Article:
One radio station, like many other businesses affected by Hurricane Sandy, say they're struggling to survive because of unfair insurance claim denials. NY1's Susan Jhun has the story.
120 Wall Street was home to Progressive radio station WBAI for more than a decade until Hurricane Sandy hit. The building, located in Zone A, was evacuated a day before the hurricane and shut down for another three weeks after.
A closure that cost the station severely.
It happened as we were finishing our last week of a very important fundraising campaign. We are listener only supported, we rely on those pledges," WBAI Interim Development Director Andrea Katz said. "We lost $150,000 in money that we rely on to pay our rent."
Even after the building was reopened, there was no internet or phone service, and WBAI was forced to continue broadcasting from the remote location it used following Sandy.
The station filed a claim for loss of revenue with it's insurance company, Chubb.
Katz says Chubb declared the claim was water related, and since the company didn't have flood insurance, it would only be covered for three days of lost business.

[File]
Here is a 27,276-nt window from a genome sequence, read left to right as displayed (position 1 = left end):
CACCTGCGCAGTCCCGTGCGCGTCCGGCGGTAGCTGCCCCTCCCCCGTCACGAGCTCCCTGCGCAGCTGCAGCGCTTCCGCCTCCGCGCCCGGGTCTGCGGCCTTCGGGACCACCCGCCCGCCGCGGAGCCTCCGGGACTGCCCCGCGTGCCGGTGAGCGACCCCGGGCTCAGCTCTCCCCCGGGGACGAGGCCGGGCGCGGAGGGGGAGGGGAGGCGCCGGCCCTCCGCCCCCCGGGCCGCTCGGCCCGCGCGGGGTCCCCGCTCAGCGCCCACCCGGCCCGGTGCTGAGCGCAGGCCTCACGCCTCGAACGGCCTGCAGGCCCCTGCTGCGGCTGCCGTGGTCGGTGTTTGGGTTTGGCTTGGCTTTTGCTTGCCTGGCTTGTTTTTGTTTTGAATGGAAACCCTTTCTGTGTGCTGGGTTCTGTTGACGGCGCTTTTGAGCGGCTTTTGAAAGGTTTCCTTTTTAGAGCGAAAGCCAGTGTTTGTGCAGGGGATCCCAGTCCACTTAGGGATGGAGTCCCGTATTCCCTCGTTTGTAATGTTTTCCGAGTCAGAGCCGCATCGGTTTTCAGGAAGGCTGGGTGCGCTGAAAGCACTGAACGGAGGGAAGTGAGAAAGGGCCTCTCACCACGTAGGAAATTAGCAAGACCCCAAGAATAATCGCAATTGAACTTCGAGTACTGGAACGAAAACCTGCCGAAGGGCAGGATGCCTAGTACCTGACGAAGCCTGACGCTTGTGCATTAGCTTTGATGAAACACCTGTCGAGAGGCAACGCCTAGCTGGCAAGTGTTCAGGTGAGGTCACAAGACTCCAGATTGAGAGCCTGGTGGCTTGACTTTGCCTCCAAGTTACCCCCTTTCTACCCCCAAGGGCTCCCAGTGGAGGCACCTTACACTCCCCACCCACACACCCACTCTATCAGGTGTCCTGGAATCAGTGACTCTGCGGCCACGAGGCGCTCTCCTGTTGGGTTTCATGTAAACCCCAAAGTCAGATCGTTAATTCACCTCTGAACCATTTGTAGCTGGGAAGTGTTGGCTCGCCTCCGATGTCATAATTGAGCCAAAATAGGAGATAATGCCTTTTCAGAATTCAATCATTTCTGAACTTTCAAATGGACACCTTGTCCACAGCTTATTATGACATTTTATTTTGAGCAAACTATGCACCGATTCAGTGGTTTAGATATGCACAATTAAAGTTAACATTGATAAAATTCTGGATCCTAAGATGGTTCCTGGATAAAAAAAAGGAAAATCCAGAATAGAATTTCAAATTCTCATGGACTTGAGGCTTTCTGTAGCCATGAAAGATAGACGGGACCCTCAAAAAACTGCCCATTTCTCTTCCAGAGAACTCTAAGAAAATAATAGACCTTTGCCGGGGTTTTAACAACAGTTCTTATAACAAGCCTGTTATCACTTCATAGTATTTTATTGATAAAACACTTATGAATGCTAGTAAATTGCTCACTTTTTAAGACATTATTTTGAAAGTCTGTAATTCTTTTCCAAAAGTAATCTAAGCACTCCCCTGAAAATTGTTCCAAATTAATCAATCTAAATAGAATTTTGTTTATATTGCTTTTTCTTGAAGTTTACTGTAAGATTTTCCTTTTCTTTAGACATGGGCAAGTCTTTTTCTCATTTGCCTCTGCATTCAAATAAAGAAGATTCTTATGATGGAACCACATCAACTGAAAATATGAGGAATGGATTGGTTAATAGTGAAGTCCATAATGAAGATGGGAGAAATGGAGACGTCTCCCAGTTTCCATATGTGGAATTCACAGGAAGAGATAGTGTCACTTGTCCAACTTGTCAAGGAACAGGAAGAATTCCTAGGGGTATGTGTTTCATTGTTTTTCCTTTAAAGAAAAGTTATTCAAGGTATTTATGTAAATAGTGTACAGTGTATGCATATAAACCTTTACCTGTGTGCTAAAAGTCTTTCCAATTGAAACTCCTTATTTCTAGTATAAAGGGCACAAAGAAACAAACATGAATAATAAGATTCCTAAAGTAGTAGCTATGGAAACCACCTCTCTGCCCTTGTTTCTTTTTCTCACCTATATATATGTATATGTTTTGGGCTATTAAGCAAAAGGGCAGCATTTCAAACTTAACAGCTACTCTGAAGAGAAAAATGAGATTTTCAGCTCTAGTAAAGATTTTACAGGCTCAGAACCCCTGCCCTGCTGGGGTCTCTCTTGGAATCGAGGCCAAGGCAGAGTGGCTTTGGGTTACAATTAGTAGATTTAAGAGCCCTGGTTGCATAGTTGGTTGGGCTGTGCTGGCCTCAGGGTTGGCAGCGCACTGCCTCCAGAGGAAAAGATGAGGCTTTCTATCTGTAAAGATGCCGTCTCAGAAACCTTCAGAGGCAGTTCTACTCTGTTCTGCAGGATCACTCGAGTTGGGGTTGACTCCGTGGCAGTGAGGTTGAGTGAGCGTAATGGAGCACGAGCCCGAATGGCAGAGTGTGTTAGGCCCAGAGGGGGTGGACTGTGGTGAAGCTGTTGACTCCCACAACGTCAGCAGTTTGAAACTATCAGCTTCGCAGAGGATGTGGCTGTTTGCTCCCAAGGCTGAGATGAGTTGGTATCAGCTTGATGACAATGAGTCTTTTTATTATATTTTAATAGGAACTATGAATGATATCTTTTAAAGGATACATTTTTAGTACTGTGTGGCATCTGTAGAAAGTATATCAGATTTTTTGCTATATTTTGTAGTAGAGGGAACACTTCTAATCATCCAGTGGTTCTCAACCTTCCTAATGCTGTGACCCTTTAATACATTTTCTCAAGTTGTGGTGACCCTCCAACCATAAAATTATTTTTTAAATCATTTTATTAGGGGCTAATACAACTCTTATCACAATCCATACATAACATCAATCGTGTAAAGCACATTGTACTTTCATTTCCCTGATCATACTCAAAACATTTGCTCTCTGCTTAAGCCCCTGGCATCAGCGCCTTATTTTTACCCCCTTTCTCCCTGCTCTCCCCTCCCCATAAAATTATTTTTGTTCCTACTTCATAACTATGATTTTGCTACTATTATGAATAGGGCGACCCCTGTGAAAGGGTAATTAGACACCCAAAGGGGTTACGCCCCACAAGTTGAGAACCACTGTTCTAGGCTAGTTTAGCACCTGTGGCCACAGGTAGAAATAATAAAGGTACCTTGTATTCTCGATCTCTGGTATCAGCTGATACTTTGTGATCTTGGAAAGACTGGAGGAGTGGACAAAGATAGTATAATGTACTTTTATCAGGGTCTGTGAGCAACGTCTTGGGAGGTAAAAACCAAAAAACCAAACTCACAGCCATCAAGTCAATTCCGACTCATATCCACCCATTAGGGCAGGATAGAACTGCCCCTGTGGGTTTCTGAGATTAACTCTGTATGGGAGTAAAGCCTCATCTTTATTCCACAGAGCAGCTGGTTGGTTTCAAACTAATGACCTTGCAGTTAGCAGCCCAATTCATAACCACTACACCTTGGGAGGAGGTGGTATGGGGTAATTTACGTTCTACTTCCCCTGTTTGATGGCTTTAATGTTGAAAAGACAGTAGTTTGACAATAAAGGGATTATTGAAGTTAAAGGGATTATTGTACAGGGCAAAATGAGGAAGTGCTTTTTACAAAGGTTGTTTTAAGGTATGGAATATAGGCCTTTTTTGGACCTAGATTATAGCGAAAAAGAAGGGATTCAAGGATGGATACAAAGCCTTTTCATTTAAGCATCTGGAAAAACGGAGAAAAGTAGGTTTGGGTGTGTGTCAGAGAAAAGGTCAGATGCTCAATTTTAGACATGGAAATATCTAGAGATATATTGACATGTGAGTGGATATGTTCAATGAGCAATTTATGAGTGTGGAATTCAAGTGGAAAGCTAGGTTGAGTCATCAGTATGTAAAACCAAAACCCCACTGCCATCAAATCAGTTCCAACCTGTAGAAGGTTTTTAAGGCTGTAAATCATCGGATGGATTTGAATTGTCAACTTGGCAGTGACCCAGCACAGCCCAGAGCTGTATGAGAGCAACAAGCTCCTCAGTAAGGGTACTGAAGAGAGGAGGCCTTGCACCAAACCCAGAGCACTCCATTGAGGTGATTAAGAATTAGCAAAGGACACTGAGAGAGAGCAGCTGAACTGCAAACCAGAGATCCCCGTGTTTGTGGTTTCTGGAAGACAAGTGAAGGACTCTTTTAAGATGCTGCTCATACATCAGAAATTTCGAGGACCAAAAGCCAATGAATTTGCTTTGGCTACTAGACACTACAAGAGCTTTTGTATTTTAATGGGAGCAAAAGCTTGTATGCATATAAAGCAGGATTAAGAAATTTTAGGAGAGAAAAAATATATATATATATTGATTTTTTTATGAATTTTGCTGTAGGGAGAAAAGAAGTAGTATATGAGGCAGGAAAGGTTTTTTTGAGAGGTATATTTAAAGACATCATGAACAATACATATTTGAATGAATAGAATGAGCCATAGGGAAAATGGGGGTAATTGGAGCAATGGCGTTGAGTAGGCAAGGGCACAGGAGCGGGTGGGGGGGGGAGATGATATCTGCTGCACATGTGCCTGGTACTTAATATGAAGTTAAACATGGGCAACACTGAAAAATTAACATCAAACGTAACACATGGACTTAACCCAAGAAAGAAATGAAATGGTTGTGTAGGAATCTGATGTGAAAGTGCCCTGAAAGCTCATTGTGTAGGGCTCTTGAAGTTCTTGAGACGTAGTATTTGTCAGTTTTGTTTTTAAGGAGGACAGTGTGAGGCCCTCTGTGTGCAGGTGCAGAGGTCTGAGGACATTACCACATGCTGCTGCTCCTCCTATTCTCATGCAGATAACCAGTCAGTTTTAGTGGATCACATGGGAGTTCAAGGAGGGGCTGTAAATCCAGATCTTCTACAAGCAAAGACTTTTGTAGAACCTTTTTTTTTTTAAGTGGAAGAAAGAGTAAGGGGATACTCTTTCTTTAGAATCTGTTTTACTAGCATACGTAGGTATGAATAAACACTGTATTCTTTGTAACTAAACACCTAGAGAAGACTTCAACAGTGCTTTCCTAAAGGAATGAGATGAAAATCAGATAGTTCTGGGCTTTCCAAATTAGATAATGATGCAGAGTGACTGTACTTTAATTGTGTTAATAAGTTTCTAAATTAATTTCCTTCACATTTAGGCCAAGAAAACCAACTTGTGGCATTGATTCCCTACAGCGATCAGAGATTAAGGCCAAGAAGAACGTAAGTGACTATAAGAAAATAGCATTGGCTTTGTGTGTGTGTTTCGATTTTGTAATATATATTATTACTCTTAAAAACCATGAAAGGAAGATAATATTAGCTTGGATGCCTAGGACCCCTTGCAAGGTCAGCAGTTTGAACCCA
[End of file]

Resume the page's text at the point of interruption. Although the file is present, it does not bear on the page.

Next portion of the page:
"My argument back was it was not water related, it was a restricted building that we were not allowed entry to and therefore could not do business as usual," Katz said.
It's a complaint we've been hearing over and over from small businesses hit by Hurricane Sandy, who claim their insurance companies are worming their way out of paying out.
"There are hundreds and hundreds of businesses down here who are all experiencing the same thing," Katz said. "The city has done what they can to help us but we really feel at this point that we may have to take a class action suit to the attorney general."
We called Chubb for comment but haven't heard back.
We then contacted the Department of Financial Services, which regulates insurance companies, and a spokesman said the agency is working to resolve these disputes with it's new mediation program.
Help that may not come soon enough for WBAI.
"We're really afraid we're going to have to close the doors," Katz said.
We will keep you updated.